And what has it been like to step into such a stylized piece? What has your research/specific training involved?

There’s a very European sensibility that Nannerl had and the piece has, a regal naturalism that exists inside of this sort of full body mask. I've been learning to use fan language, to move and gesture balletically in each moment. There's some German, French, Italian in the piece so it's been really delightful to work with artists who are European and can speak to pronunciations. There's a bit of music history in the piece as well.

I've been reading about the history of the Mozart family and women of the time period, Women in the Eighteenth Century: Constructions of Femininity by Viven Jones (a manual for behavior), A Vindication of the Rights of Women by Mary Wollstonecraft, The Mozart Family by Ruth Halliwell, The Mozart family letters, which are used in the text and physically in the show. There are hundreds that are strewn on the dress/set--Leopold and Anna Maria Mozart (Wolfi and Nannerl’s father and mother) and Wolfgang’s letters all survived because Nannerl kept them, preserved them. No one saved her letters, so Sylvia has fleshed her out using many historical facts.

Tell me about the hair?!  

It’s about 1.5 feet tall! It takes 90 minutes to put up, then an hour plus a half bottle of conditioner to take down. We use our real hair as Nannerl did when she created the hairstyle. Courtney Bednarowski, designed the version I wear.

There is a passage in the show, Nannerl is attending a Carnival ball in Munich and in lieu of having a fancy costume she creates an impressive, giant hairstyle for herself, which women start to copy. The roofs of carriages had to be raised in Salzburg so many women started wearing their hair that way.

The ladies of the time period used to place a loaf of bread on their head and secure their hair to it. When the bread was moldy it was time to redo it. Our process is somewhat similar but thankfully gluten free.

And the dress?

It’s an 18 foot dress that is also a wearable set, created by Polish Designer Magdalena Dabrowska. It hides many props- fans, powders, a piano. There are these tiny little pockets that hold everything all over it. I have a map as to where they are. For the first ¾ of the play I perform on the dress not inside of it, so it’s critical that I know where to step and where not to step.

Later in the show, I get into these cage-like pannier’s designed by Mio Guberinic, which are made from corset bones. Nathan Davis has created a scary sound cue for that moment, by recording the movement of ship anchors chains down at the South Street Seaport.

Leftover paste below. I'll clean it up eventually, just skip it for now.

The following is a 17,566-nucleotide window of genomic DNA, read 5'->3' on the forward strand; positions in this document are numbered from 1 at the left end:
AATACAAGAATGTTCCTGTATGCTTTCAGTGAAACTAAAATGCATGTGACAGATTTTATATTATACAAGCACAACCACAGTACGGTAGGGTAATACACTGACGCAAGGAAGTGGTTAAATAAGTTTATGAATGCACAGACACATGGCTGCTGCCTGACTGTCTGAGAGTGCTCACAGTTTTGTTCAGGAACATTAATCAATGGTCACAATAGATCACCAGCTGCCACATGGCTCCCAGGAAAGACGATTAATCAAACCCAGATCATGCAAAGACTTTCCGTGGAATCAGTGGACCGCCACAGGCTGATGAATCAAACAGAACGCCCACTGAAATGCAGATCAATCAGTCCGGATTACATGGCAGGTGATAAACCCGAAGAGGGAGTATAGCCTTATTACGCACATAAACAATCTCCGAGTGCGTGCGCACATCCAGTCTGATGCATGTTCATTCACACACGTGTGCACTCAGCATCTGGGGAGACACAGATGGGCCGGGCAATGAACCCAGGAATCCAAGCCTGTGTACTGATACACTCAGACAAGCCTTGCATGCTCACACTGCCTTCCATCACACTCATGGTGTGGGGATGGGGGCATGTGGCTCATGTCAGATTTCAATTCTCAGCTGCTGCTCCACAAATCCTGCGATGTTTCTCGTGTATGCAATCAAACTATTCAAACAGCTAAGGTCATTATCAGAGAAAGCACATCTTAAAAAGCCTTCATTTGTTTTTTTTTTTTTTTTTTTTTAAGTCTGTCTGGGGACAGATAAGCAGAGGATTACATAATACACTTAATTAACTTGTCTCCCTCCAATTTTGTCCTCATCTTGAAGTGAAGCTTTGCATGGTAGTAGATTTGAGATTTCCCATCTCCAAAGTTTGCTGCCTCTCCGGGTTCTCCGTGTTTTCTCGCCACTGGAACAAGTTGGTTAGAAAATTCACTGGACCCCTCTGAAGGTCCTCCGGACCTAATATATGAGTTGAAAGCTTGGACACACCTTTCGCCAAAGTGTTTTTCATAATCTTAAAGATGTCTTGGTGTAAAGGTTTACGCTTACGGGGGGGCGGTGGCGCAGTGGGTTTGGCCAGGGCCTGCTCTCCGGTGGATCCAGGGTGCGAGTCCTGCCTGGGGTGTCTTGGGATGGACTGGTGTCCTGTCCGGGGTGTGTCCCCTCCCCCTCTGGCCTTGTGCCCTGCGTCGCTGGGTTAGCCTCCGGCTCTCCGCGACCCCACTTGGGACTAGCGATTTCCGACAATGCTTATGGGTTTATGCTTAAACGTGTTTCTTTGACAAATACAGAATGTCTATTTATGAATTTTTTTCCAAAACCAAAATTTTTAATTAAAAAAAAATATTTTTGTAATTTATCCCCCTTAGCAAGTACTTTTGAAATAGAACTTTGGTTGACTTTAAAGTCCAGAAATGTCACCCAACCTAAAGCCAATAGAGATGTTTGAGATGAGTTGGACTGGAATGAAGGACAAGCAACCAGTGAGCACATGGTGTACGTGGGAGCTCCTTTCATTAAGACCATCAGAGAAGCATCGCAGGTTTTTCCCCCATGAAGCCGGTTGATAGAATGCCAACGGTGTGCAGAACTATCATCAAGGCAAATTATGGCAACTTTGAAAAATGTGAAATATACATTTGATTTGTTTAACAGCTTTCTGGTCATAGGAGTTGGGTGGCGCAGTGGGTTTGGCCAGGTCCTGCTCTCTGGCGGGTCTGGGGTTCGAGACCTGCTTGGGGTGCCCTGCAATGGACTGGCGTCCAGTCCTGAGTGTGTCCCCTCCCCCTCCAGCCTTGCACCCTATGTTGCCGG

Depending on the amount of powder we blow into the air at each show the weight of the dress varies. Standing up in it and moving elegantly is challenging and also really fun.

How has the show/character affected your day to day life or dream life as these things can often do?

I find myself watching the way that people use their hands. As a composer and a woman of the period, hand movement was a major way that Nannerl expressed herself. I find myself talking more with my hands, using them in ways I didn’t before and I catch myself thinking that I’m being silly or
indulgent. And then I think it’s silly that I judge myself. Someone once told me, I maybe it was a magazine article? that people who talk with their hands are self centered. It’s amazing to me how normalized it is to talk about what women should or should not do. There are a lot of quotes from famous Philosophers (even female Philosophers) in the show that are pretty shocking dating back to the 1700’s.

Also, I am a female composer. I've never thought of myself in that way, even though I’ve written, performed and published music for the past 4 years. This role has really made me think about that, the credit we do and do not accept.

How or is it affecting/informing your other creative work?

One of the shows I wrote and perform with Ryan McCurdy, Greencard Wedding (www.greencardwedding.com), is gearing up for touring in 2017. (We have some announcements coming up about that.) Working with The Other Mozart has been informative on how to put a tour together. Artists, especially women, often don’t talk about finances in this business, what we can ask for, what our contemporaries are getting paid at a professional level.

I’m a big fan of #FairWageOnstage, the campaign to raise actors salaries to a living wage Off Broadway. When we’re talking about sending the show out to tour, we’re talking about being away from the city and other work for weeks or a month at a time and I have to think about that financially. We are talking about work we have to show up for and focus on in a very detailed way to be any good at it, the way that Nannerl did (and she never got paid as an adult woman for performing, it would have been considered improper). This idea of it being hard for women to ask for a fair equal wage goes back so far into our history, it as if we should feel shame for valuing our work. It’s almost impossible to split your attention in too many directions and still do the work that is needed on a piece like this. But I still do and know many other artists I admire who have to as well. It’s an ongoing challenge.